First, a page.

McNeilly v. Greenbrier Resort et al
ORDER: It is ORDERED that Plaintiff's 46 MOTION to Amend Amended Complaint is DENIED. Signed by Magistrate Judge R. Clarke VanDervort on 6/11/2013. (cc: attys; any unrepresented party) (slr)
IN THE UNITED STATES DISTRICT COURT
FOR THE SOUTHERN DISTRICT OF WEST VIRGINIA
SCARLETT FAITH MCNEILLY,
THE GREENBRIER RESORT, et al.,
CIVIL ACTION NO. 5:12-4609
Pending before the Court is Plaintiff’s “Motion to Amend Amended Complaint” (Document
No. 46.), filed on May 20, 2013. In her Motion to Amend, Plaintiff requests “to change number 11,
[Claim of Negligence of Right to Care of Choice], to Negligence of Care to Patient.” (Id.)
In its “Response in Opposition to Plaintiff’s Motion to Amend Amended Complaint,”
Greenbrier Resort argues that the Court should “deny plaintiff’s Motion on the grounds that the
Court has previously ruled in favor of defendant on this issue.” (Document No. 49.) Greenbrier
Resort asserts that “Plaintiff’s Motion seeks only to modify the title of her second claim from ‘Claim
of Negligence of Right to Care of Choice’ to ‘Negligence of Care to Patient.’” (Id., p. 1.) Greenbrier
Resort explains that “plaintiff seeks to modify the title of her second claim in order to formally assert
a negligence cause of action related to the manner in which Greenbrier’s employees transported and
cared from plaintiff following her alleged slip and fall.” (Id.) Greenbrier Resort states that “the
District Court has already dismissed plaintiff’s second claim – even to the extent such claim alleges
a negligence cause of action.” (Id., p. 2.) Therefore, Greenbrier Resort requests that the Court deny
Plaintiff’s “Motion to Amend Amended Complaint.” (Id., pp. 2 - 3.)
Rule 15(a)(1) of the Federal Rules of Civil Procedure provides that a party may amend his
or her pleadings “once as a matter of course within: (A) 21 days after serving it, or (B) if the
pleading is one to which a responsive pleading is required, 21 days after service of a responsive
pleading or 21 days after service of a motion under Rule 12(b), (e), or (f), whichever is earlier.” Fed.
R. Civ. P. 15(a)(1). “In all other cases, a party may amend its pleading only with the opposing
party’s written consent or the court’s leave. The court should freely give leave when justice so
requires.” Fed. R. Civ. P. 15(a)(2). “[A] motion to amend should be denied only where it would be
prejudicial to the opposing party, there has been bad faith on the part of the moving party, or the
amendment would be futile.” Marfork Coal Co. v. Smith, 2011 WL 744727 (S.D.W.Va. Feb. 23,
2011)(J. Berger)(citations omitted).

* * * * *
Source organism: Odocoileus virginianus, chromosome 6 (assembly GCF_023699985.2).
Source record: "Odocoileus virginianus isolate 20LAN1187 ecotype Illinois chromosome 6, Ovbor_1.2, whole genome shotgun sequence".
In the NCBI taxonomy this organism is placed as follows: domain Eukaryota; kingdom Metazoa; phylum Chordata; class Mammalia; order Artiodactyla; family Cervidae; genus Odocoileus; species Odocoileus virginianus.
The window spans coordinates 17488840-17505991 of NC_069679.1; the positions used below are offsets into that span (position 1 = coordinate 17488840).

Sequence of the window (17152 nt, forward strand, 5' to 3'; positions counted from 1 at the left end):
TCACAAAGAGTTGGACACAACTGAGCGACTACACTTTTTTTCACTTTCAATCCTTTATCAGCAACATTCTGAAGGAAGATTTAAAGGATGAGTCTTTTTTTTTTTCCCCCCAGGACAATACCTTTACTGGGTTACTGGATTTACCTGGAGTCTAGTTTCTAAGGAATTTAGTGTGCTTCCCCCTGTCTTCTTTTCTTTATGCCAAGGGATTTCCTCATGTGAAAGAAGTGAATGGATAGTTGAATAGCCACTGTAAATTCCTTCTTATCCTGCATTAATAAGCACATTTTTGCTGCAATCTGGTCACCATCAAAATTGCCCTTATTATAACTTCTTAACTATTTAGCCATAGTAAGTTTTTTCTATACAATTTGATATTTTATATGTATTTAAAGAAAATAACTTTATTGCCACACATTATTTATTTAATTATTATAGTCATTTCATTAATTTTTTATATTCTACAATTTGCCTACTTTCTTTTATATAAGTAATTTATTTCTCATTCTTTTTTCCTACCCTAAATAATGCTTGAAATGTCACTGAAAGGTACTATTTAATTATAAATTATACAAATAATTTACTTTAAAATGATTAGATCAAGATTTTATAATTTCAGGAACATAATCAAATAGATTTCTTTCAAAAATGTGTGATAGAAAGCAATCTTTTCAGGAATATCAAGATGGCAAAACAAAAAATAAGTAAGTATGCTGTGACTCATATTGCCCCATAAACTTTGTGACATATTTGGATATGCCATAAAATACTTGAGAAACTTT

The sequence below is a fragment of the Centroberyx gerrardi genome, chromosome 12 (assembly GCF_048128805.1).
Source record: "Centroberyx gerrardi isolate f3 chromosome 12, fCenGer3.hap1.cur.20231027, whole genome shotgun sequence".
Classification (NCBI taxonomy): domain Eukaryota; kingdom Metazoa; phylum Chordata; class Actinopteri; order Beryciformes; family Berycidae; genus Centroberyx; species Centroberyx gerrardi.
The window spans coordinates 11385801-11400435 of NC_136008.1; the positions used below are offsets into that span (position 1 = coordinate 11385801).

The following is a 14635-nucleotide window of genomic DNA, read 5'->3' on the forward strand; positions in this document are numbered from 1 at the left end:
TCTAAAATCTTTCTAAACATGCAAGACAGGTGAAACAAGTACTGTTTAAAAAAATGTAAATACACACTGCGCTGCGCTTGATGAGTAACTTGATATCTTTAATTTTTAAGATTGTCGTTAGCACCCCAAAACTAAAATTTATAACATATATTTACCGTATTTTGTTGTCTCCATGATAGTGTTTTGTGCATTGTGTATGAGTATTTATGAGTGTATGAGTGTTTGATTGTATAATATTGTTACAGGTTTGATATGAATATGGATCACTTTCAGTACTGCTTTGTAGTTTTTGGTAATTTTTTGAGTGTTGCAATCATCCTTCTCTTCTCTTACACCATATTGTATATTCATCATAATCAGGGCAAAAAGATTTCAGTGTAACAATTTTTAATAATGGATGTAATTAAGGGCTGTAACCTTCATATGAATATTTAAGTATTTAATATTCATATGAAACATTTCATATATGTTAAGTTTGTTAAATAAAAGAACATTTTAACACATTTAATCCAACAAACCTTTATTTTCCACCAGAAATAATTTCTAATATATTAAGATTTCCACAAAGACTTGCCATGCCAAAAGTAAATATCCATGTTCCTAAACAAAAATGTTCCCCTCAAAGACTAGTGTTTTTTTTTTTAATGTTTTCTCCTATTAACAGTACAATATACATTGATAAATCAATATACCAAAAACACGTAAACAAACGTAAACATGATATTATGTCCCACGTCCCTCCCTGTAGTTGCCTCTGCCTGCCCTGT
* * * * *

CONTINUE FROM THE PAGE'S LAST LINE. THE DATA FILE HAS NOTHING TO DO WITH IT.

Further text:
Based on a review of the record, the Court finds Plaintiff’s Motion to Amend should be
denied as the amendment would be futile. Plaintiff is requesting that the title of the second claim be
amended from “Claim of Negligence of Right to Care of Choice” to “Negligence of Care to Patient.”
In considering Greenbrier Resorts’ Motion to Dismiss, this undersigned determined that Plaintiff
had failed to state a negligence claim regarding the care and treatment provided by Greenbrier
Resort to Plaintiff following her alleged fall. (Document No. 34.) Specifically, the undersigned
stated as follows in his Proposed Findings and Recommendation:
Construing Plaintiff’s complaint liberally, her allegations do not state the essential
elements of a negligence action and fail to provide sufficient factual detail to
plausibly demonstrate a claim for relief. The undersigned first finds there is no cause
of action for “negligence of right to care of choice” in West Virginia. Next, the
undersigned will consider whether Plaintiff has adequately plead a claim of
negligence. To the extent Plaintiff is merely alleging a claim of negligence, Plaintiff
has failed to allege the necessary elements. Specifically, Plaintiff fails to allege what
injuries she suffered as a proximate cause of Greenbrier Resort’s conduct in
attempting to care for her following her alleged slip and fall. Plaintiff alleges that as
a result of Greenbrier Resort’s policies, she was recklessly moved by Greenbrier staff
following her injury. Plaintiff, however, fails to allege that she suffered any injuries
as a result of being moved by staff of the Greenbrier Resort.
(Id., pp. 10 - 11.) By Memorandum Opinion and Order entered on April 3, 2013, United States
District Judge Irene C. Berger adopted the undersigned’s recommendation. (Document No. 39.)
Specifically, District Judge Berger stated as follows:
Relative to Plaintiff’s claim for “negligence of right to care of choice” against the
remaining moving Defendants, the Magistrate Judge found that this claim should be
dismissed because there is no such cause of action in West Virginia. Additionally,
the Magistrate Judge found that, to the extent Plaintiff merely alleged a claim of
negligence, she failed to alleged what injuries she suffered as a proximate cause of
Defendants’ conduct in attempting to care for her following her alleged slip and fall
or that she suffered injuries as a result of being moved by staff of the Resort.
Accordingly, the Magistrate Judge recommended that Defendants Greenbrier Resort,
Fogus and Stay’s motion to dismiss this claim should be granted.
(Id., p. 3.) The undersigned therefore finds an amendment of the title of the second claim from
“Claim of Negligence of Right to Care of Choice” to “Negligence of Care to Patient” would be futile
because the Court has already determined that Plaintiff’s Complaint failed to state a negligence
claim as to the treatment and care rendered by the Greenbrier Resort following Plaintiff’s alleged
slip and fall. Based upon the foregoing, it is hereby ORDERED that Plaintiff’s “Motion to Amend
Amended Complaint” (Document No. 46.) is DENIED.
The Clerk is directed to send a copy to Plaintiff, who is acting pro se, and counsel of record.
ENTER: June 11, 2013.
R. Clarke VanDervort
United States Magistrate Judge
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